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GEMS find the UK market isn’t a gold mine
publication date: Jan 31, 2007
author/source: Richard Taylor
Sunny Varkey’s plan to build his Dubai-based company Global Education Management Systems (GEMS) into one of the leading chains of UK independent schools was ambitious and attracted many critics. GEMS’ UK foray has undoubtedly been less successful than Varkey hoped and the company has recently sold one of the schools, Kingswood College in Lancashire, because the Grade 1 listed building was simply too expensive to run profitably.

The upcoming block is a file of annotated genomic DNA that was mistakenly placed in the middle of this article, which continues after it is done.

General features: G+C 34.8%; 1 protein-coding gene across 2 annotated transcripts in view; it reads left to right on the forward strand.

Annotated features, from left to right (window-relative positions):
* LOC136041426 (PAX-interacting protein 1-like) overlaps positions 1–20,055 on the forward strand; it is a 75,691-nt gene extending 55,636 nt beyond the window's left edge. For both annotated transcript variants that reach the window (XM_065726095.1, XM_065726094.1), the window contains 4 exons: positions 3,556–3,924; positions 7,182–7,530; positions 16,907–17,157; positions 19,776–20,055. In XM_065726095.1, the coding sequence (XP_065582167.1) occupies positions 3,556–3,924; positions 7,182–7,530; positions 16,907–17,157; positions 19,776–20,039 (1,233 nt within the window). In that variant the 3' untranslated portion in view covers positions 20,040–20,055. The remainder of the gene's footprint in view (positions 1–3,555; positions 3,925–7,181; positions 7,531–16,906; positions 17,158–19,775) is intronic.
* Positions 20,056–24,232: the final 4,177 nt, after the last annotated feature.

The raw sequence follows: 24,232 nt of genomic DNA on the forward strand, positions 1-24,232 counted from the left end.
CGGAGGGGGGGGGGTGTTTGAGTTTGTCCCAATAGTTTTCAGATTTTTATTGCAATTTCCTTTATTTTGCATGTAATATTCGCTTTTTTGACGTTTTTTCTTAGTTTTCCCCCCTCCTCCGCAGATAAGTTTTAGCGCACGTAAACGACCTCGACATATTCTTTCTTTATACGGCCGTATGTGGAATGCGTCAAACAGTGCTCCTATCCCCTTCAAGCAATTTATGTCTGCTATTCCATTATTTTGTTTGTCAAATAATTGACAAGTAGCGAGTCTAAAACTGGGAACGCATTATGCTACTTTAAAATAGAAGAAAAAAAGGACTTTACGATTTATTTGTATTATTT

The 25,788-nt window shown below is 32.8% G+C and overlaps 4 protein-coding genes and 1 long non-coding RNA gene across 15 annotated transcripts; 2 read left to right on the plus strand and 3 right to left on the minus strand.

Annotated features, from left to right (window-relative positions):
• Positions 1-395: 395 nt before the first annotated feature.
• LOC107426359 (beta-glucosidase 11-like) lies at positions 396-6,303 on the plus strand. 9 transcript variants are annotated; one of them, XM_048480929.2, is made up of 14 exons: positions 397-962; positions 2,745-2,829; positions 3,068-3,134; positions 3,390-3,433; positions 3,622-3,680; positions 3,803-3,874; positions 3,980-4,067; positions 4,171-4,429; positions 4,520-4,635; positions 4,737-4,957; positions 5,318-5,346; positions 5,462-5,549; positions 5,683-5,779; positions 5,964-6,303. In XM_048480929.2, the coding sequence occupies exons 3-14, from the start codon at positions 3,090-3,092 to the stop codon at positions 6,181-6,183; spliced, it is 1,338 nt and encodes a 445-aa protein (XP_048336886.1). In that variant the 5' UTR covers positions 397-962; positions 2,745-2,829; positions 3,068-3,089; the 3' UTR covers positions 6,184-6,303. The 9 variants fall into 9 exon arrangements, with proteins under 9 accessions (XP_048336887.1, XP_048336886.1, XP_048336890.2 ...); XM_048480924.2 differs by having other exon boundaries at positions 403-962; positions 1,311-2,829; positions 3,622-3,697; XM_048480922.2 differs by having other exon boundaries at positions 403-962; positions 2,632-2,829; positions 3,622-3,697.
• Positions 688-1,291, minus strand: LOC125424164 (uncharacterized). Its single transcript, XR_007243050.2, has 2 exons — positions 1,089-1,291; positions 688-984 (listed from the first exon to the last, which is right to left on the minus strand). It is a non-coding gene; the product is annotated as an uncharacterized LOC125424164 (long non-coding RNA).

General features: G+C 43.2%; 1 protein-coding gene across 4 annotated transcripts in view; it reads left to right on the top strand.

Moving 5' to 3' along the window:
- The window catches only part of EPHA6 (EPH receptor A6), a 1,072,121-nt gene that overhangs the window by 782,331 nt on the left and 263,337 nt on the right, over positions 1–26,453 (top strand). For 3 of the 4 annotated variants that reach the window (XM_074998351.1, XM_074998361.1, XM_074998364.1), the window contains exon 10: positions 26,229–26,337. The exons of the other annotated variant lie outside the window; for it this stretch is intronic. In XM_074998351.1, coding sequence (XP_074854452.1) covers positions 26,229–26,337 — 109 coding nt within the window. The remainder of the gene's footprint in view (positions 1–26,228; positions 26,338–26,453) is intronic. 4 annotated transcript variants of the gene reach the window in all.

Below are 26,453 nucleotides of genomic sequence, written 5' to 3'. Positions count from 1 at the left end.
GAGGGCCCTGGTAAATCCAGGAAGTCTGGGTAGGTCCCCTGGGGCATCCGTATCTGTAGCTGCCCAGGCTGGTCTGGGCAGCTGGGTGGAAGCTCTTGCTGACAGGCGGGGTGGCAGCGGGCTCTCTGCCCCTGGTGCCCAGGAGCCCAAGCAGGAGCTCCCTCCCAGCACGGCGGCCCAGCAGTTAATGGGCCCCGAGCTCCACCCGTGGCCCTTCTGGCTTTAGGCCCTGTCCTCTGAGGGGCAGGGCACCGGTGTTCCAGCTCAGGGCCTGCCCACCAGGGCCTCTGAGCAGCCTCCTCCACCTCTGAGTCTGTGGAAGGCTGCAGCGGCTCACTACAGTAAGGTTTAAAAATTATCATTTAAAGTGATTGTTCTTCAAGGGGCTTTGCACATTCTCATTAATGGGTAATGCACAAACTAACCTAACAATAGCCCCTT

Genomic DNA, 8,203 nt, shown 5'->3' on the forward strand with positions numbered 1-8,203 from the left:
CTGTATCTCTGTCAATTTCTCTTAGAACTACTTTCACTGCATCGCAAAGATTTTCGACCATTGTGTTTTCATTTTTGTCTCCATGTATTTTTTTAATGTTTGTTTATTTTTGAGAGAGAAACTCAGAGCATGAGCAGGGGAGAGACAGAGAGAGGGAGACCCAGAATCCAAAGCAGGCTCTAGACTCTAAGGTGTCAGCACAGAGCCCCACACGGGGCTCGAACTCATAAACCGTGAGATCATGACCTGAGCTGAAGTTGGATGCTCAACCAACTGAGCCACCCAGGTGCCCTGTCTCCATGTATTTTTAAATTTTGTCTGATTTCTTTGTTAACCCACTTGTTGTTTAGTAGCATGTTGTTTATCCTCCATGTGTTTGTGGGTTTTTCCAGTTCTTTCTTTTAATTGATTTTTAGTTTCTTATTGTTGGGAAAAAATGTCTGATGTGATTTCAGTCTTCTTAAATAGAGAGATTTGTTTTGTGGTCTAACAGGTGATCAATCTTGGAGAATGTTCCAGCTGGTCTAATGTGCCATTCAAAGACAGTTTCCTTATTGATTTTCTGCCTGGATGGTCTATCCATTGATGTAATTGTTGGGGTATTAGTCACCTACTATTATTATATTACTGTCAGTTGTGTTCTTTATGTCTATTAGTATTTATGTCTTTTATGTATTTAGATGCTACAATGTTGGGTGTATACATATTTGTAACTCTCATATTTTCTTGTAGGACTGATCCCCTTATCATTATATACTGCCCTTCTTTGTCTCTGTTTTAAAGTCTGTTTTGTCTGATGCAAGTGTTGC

This is a tough but pragmatic decision and underlines the competitiveness of the value section of the independent schools market. It also follows criticism from Varkey in The Financial Times, that the difficulties with obtaining planning permission were an impediment for GEMS and other independent school operators. However, Cognita, chaired by Chris Woodhead and Alpha Plus, backed by Sovereign Capital, are both far more bullish about the prospects for the local market. According to Ryan Robson, Senior Partner at Sovereign, ‘planning issues can be a problem for schools in both the government and independent sectors. For Alpha Plus, far more important are the quality of the school, its ethos and management’.